A distributed system has the benefit of processing things in the right place, keep things closer, and make all organized. The problem they face is the cost of having its parts separated, distributed. Services, at least the web one, are expensive, and should not be used if the same effect is achieved by other distribution techniques.
Services indeed, are for business definitions. You can have a distributed system that has its parts linked by highly coupled, fast performing communication channels. Those links are the solution to the distributed implementation. Since services are not about implementation, they don’t fit in.
Now, if what you have is two different systems running in different platforms, the problem you face is not distribution, but integration. Using services, two systems may integrate and interoperate without needing to know anything about the other’s implementation details.
In a shell: a service may be used to integrate, to interoperate, and in a very much lesser degree, to distribute (unless you are distributing in the same process!).
Myth 8: Services are Stateless.
I like this one, and I know many people may contradict what I’m going to say: Services doesn’t need to be stateless.
Many people read about REST and they read about resources and how they are stateless. But in fact, it is the communication the one who should be stateless. Mapping that to services, we know that communication should be stateless, and communication happens in one message transmission.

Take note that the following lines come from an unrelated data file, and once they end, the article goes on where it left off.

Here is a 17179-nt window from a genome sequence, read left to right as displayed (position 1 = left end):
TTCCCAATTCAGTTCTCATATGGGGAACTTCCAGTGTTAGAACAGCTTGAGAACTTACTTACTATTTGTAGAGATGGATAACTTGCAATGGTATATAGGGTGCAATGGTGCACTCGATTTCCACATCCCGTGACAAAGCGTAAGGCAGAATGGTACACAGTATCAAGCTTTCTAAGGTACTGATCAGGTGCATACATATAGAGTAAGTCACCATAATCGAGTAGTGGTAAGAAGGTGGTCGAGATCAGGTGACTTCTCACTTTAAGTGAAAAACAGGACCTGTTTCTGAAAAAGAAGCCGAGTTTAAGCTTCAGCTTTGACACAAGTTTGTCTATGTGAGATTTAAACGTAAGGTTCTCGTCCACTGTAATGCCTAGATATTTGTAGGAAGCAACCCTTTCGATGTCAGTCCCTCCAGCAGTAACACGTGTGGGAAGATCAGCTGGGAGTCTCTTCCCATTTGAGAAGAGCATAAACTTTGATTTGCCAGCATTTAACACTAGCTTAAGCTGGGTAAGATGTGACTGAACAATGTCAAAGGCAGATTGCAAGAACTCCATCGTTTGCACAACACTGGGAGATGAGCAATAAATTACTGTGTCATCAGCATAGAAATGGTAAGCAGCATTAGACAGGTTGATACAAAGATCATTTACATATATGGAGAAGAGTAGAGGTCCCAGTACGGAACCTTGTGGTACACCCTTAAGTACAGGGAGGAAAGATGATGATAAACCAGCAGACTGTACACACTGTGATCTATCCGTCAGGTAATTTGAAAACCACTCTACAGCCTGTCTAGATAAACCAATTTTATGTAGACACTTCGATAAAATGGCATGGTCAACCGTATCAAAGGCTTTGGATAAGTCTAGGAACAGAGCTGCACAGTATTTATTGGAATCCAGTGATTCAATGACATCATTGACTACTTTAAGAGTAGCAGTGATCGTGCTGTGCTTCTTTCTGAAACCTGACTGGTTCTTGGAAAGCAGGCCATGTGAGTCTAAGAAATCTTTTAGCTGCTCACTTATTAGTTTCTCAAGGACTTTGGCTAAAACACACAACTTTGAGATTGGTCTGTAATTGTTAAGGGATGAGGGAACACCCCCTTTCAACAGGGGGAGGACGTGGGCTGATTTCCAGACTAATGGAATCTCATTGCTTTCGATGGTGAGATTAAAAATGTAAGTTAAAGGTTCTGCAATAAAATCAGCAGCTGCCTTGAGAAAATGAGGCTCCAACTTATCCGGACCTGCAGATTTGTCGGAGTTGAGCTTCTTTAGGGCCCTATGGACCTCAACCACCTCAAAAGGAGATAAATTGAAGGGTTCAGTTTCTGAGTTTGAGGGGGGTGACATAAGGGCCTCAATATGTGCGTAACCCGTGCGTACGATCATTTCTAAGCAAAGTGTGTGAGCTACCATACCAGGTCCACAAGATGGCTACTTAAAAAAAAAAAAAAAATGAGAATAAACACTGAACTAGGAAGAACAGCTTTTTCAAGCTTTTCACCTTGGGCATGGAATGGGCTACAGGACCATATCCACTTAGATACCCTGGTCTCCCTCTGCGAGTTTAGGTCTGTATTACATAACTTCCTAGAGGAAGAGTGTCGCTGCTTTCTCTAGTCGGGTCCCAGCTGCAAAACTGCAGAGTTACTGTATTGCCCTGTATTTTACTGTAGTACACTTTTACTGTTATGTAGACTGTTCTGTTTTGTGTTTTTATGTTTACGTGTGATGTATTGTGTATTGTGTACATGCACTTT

Now, when implementing Web Services it was required to use stateless artifacts, like EJBs and Servlets, to provide scalability. But read above, services are not simply their implementations, thus they may no need to share their characteristics. A Service may have a state, and it may need to “remember” a client. Why? Because the Service is not the implementation, but the functionality the entity wants to offer. Being stateless is a restriction or feature of technology, not of business functionality.
Let’s see my favorite example. A Loan Service is a set of operations that allow me to request a loan, to request information about loans, to request information about my pending request, and to notify me when there is a result for it. If you think of it, the service may be implemented using an stateless session EJB, but it needs to recall my case through time. Look here, the business functionality may not be stateless, but the implementation is. And we already learned they are separate things.
Finally, the confusion may come from REST. Although pages and resources are stateless in the web, the stateless part of the service may be its actual description.
From this list, I may have a very angry group that thinks I’m wrong. It may be a start for a happy discussion. Nevertheless, it may serve to spot the semantic mismatch about services that lives in the myriad of text out there.